If that ‘rent’ pays for all our services, and also signals for already rich people their privilege has to be maintained by continuous value, rather than hoarded away in a tax free asset, then that is a good place to be.

    • Pfh007 says:

      doctorX,

      Any introduction of land tax should be slow to limit the issues you raise.

      A good starting point is to introduce it on all new subdivisions as it would lower the cost of the lots and no one would be caught be surprise. Whether the land bankers deserve any compensation for the lower sales price on lots that come with a LVT obligation is another issue.

      Deceased estate is another point of introduction.

      A voluntary approach may be best – here is one

      http://www.systemicfiscalreform.org/Home/location-value-covenants

    • [email protected] says:

      Totally agree with you, doctorX. Heaven forbid imposing or taking away any tax that has the potential to drive up speculation. As it is, the young Aussies are priced out of the market by overspeculation both from local and overseas speculators. The real estate industry is driven by their profits, NOT the interests of young Aussies who can barely afford a first home.

    • [email protected] says:

      Totally agree with you, doctorX. Heaven forbid imposing or taking away any tax that drives speculation. As it is, the young Aussies are priced out of the market by overspeculation both from local and overseas speculators. The real estate industry is driven by their profits, NOT the interests of young Aussies who can barely afford a first home.

  4. The Patrician says:

    Swapping SD for a broadbased LVT is on the “fix the budget” table in QLD.

    Let’s see if the REIQ follow suit and get behind it like their WA bretheren?

    One sheep heads for the open gate and you’ll get knocked down in the stampede

    Competitive federalism is a wonderful thing

  5. squirell says:

    i wonder if this would make moving to WA more attractive. If it did, then the other states might follow suit to negate the interstate advantage.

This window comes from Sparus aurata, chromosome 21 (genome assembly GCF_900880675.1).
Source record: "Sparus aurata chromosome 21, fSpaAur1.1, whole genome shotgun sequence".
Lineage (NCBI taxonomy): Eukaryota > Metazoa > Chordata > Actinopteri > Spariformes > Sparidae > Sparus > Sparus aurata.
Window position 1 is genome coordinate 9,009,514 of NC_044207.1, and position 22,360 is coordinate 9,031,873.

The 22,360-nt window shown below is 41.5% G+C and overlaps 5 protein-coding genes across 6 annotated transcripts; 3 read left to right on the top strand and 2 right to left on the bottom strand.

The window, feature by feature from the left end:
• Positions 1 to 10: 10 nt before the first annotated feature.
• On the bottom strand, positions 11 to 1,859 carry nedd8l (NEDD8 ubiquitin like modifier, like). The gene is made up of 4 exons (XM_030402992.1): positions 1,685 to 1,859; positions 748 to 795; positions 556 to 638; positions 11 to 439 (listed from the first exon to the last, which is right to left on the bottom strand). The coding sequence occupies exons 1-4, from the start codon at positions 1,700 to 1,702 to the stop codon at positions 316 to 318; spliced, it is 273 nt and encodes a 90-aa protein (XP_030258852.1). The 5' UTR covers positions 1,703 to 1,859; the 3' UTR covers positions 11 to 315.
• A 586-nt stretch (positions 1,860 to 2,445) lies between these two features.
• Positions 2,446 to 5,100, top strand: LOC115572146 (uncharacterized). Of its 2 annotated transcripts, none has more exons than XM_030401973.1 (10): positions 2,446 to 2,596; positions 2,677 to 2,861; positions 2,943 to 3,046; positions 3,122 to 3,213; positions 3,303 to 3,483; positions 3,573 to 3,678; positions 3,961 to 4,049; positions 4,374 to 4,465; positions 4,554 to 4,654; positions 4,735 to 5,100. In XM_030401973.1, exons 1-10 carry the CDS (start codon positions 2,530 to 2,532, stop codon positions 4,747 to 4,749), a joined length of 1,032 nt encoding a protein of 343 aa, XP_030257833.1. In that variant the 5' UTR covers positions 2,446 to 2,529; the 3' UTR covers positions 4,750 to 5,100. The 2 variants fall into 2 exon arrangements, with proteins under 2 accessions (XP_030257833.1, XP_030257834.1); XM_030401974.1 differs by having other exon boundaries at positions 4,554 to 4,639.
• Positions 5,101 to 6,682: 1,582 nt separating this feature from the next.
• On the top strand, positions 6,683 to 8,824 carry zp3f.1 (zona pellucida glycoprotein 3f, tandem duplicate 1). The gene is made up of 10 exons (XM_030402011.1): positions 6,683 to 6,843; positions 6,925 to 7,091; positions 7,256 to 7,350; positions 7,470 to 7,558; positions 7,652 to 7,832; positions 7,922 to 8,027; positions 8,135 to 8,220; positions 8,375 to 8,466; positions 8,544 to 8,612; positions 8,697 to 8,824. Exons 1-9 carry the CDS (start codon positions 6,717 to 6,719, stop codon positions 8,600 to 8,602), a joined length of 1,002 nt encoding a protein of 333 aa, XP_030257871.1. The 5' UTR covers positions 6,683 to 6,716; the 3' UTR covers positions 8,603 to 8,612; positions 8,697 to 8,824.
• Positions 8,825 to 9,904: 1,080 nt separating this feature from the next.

• Neville Gearless says:

      More attractive? WA has been leading population growth by a country mile. 3.5% growth last year, which counteracted the state’s effort to flood the market with new land releases.

      WA going it alone with LT might not result in downward price pressure if it provokes another stampede.

      • Rusty Penny says:

        The capex tsunami is drying up, there’ll be a stampede out soon enough.

      • Neville Gearless says:

        Nice in theory, but its never happened. There been plenty of boom/busts before. Punters stay put, the bastards..

      • Rusty Penny says:

        Never had this many 457′s before either.

        or Kiwi’s

      • Neville Gearless says:

        Still a myth that population deserts WA in a bust. Only 5% work in resource sector. Grown faster than any other state past 40 or 50 years. Lifestyle is the reason.

      • Rusty Penny says:

        I live in Perth, the lifestyle isn’t that appealing.

      • Neville Gearless says:

        Well that doesn’t make sense. Lifestyle is what you create for yourself. Perth just has the weather and the water, so for example, it has the most boats per head in Aust. Are other examples too.

      • drsmithy says:

        Still a myth that population deserts WA in a bust. Only 5% work in resource sector. Grown faster than any other state past 40 or 50 years. Lifestyle is the reason.

        [...]

        Lifestyle is what you create for yourself.

        Make your mind up. Has it grown because of the lifestyle it offers, or is lifestyle something you create regardless of where you are ?

      • Neville Gearless says:

        drsmithy reckons
        “Make your mind up. Has it grown because of the lifestyle it offers, or is lifestyle something you create regardless of where you are ?”